• The range of focal lengths is good, and center sharpness at 240mm is acceptable, so the lens is fun to use. If 240mm is not enough, you can zoom the center digitally. It's not a birding lens but then you should know that already.
  • It's a all-in-one lens. You don't need to be continuously switching lenses. For travel, that would be the key, but I still like the lens even though I'm not a traveller.

If you decide to get 24-105 instead, I would consider some used EF 24-105 L series lens too. They lack the high speed display option but then again that's more useful for sports and birding, and the EF 24-105 lens ain't a sports or birding lens. Also note that some EF 24-105 lenses have zoom creep when old.

For EOS RP, I find the RF 24-240 the optimal lens. For a hypothetical high-megapixel EOS R series camera (not announced yet), the RF 24-105 would be better.

Neither lens is an astro lens. For astro, use the 50mm f/1.8 if you don't want to capture wide milky way photos and a narrower photo is enough, or preferably find a wider lens.

I like to take pictures while traveling, at home I enjoy macro photography and Astro photography

Get the RF 24-240 because you mentioned the magic keyword travel!

Use the 50mm f/1.8 for astro now and consider a wider fast astro prime later. For macro, you need to find something acceptable as RF 24-240 ain't a macro lens. The RF 35mm macro has only 0.5x magnification and costs a lot for a 35mm lens. You could consider if you can find some used full frame macro lens for EF mount.

Edit: You could of course consider the RF 35mm f/1.8 lens with 0.5x magnification for both astro and macro. For astro, you should prefer something like fast 24mm prime, and for macro, you should prefer something like 1x magnification, but if you can live with 35mm for astro and 0.5x magnification for macro, the 35mm lens could be it.

  • You mentioned the canon profile correction for vignetting, right? Can these issues be corrected by the lightroom profile for that lens? I’m a bit concerned having to use yet another software to make things work properly. – Heleno Paiva Nov 11 '19 at 12:35
  • @HelenoPaiva If the lightroom has a profile, then yes. If not, then use either DPP (that has a profile), or shoot JPG with newest firmware (that uses the in-firmware profile). I'm not a Lightroom user so I cannot say if Lightroom has a profile. I can say that Darktable and RawTherapee do not have a profile. But you DO want a profile, this lens has so much imperfections that a profile is a mandatory thing. – juhist Nov 11 '19 at 13:15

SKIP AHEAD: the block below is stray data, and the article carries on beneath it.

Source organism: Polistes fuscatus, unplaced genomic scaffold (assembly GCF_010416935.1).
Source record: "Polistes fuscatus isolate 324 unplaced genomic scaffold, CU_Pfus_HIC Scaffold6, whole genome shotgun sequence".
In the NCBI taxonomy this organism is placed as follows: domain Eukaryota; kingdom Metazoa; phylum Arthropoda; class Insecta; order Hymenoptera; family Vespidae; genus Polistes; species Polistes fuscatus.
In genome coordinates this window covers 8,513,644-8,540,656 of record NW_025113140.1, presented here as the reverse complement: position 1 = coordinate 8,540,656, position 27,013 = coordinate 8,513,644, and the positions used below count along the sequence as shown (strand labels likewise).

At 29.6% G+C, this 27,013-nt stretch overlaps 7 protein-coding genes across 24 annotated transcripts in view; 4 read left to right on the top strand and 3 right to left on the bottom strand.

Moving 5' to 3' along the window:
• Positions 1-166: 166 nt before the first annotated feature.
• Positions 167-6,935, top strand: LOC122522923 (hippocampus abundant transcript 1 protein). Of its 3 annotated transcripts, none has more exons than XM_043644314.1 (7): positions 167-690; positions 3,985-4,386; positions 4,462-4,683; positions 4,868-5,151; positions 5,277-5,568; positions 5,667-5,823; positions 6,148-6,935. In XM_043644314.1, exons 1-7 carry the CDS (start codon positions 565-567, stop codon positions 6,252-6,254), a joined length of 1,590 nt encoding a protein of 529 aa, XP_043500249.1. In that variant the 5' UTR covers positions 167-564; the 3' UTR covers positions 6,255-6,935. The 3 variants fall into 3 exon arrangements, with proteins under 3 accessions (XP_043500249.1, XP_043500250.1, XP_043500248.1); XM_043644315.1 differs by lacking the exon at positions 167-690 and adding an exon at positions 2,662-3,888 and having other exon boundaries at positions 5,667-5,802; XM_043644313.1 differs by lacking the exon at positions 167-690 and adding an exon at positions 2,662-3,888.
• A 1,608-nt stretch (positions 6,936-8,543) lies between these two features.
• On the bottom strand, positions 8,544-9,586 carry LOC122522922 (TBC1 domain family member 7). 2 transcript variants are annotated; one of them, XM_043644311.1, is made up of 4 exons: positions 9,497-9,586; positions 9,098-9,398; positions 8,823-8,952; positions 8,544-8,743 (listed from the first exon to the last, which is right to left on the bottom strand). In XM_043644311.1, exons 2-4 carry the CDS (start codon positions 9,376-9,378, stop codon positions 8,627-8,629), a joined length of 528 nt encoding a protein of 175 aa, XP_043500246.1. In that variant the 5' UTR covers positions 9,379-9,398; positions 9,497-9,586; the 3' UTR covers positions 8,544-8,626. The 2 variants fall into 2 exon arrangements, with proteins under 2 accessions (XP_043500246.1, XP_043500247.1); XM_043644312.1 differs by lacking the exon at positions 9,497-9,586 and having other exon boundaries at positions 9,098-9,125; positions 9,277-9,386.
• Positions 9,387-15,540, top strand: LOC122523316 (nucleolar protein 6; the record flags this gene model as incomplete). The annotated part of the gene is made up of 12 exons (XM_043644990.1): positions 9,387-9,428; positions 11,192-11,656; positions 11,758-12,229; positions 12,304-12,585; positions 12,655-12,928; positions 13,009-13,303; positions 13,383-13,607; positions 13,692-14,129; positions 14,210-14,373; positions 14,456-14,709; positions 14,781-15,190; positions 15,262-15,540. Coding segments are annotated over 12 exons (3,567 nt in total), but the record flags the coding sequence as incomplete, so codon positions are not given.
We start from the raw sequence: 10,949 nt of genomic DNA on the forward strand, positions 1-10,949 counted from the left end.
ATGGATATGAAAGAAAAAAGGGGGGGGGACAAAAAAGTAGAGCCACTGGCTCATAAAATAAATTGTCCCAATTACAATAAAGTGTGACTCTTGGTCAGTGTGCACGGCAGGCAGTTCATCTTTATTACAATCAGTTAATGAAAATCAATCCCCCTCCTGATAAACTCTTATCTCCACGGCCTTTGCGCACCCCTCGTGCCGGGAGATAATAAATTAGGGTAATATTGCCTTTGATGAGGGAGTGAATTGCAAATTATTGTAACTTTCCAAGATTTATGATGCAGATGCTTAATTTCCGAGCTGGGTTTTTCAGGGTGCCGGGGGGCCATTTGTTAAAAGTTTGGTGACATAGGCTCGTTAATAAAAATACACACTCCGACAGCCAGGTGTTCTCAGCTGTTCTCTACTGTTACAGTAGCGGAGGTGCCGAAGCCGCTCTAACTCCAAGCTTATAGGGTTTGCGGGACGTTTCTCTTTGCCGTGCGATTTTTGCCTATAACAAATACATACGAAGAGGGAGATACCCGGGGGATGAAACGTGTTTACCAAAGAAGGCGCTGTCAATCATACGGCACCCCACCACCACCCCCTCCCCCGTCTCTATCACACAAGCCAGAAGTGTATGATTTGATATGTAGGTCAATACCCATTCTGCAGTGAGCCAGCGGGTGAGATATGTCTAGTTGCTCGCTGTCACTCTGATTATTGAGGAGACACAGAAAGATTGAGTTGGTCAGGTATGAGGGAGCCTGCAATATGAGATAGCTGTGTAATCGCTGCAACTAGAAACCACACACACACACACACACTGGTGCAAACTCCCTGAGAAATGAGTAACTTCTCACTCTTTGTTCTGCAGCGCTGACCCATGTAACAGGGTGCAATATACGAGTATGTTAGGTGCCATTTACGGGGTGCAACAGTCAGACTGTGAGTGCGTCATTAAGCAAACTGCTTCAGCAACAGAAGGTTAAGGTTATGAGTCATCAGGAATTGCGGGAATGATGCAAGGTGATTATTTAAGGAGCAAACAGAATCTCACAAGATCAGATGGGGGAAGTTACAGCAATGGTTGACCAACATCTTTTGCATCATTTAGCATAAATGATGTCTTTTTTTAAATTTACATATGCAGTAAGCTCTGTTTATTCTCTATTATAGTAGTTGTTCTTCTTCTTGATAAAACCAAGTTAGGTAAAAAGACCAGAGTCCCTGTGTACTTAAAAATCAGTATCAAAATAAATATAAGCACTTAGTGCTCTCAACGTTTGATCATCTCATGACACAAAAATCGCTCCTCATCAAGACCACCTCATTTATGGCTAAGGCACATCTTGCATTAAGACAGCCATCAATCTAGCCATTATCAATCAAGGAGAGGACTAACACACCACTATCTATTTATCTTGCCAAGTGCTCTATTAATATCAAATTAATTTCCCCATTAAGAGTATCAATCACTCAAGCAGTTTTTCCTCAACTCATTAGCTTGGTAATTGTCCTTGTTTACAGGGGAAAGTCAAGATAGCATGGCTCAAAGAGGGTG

• It seems according to lightroomkillertips.com/… and streetsilhouettes.com/home/2019/9/30/… that Lightroom has a profile. – juhist Nov 11 '19 at 13:18
  • This is highly helpful. Thanks a lot guys. Just another tiny question: do you think that future firmware upgrades may patch this lenses issue? – Heleno Paiva Nov 11 '19 at 15:20
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    And oh, since this is a mirrorless camera you see the corrected image in the viewfinder if you use the newest firmware. This is true even if you shoot RAW. – juhist Nov 11 '19 at 15:42

How important is "image quality" to you (sharpness, aberrations, distortion, light falloff, flaring, etc)? You can compare the lenses at The Digital Picture.

Superzooms usually...

  • Are more versatile. They cover a greater focal length range.
  • Are more convenient. You don't have to change lenses.
  • Are more fun. You can take pictures without worrying about changing lenses or which lens you'll need next.
  • Have slower variable apertures – F4-6.3 vs constant F4.
  • Have image quality that's inferior to standard zooms and primes. But the RF 24-240/4-6.3 doesn't look too bad.

If possible, try out both lenses before deciding. If you just need to choose a kit lens to purchase with the body, but won't necessarily be using it much, the RF 24-105/4L would probably be easier to resell.

Since you seem to intend to get an adapter:

  • Tamron 35-150/2.8-4 looks interesting.

  • You can consider EF lenses, like primes or even EF 24-105/4L. Primes would be expected to be sharper. Older EF lenses might be cheaper, especially used, than RF lenses.

  • EF-S lenses are designed for crop sensor, so you won't be able to use the full-sensor area of your new camera with them.

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    Ooh. I basically agree but stumble on "more fun". I definitely have more fun with prime lenses than I would with a super-zoom. – mattdm Nov 11 '19 at 4:20
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    Clearly that guy had fun, but, equally, that's not the only fun to be had. – mattdm Nov 11 '19 at 4:42
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    @mattdm Taking pictures with superzooms is more fun, as long as you don't care what the pictures look like afterward. It's like how working with a super responsive DSLR with high ISO and shutter speeds is fun, as long as you don't care that it misses focus and has enough chroma noise to seed /dev/urandom. – xiota Nov 11 '19 at 4:43
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    Plus, his default kit includes mostly a bunch of heavy zooms anyway, so he's clearly already missed the joy of the single focal length experience :) – mattdm Nov 11 '19 at 4:44
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    @mattdm seconded - I find slow, wide range zooms boring as heck :) – rackandboneman Nov 11 '19 at 9:22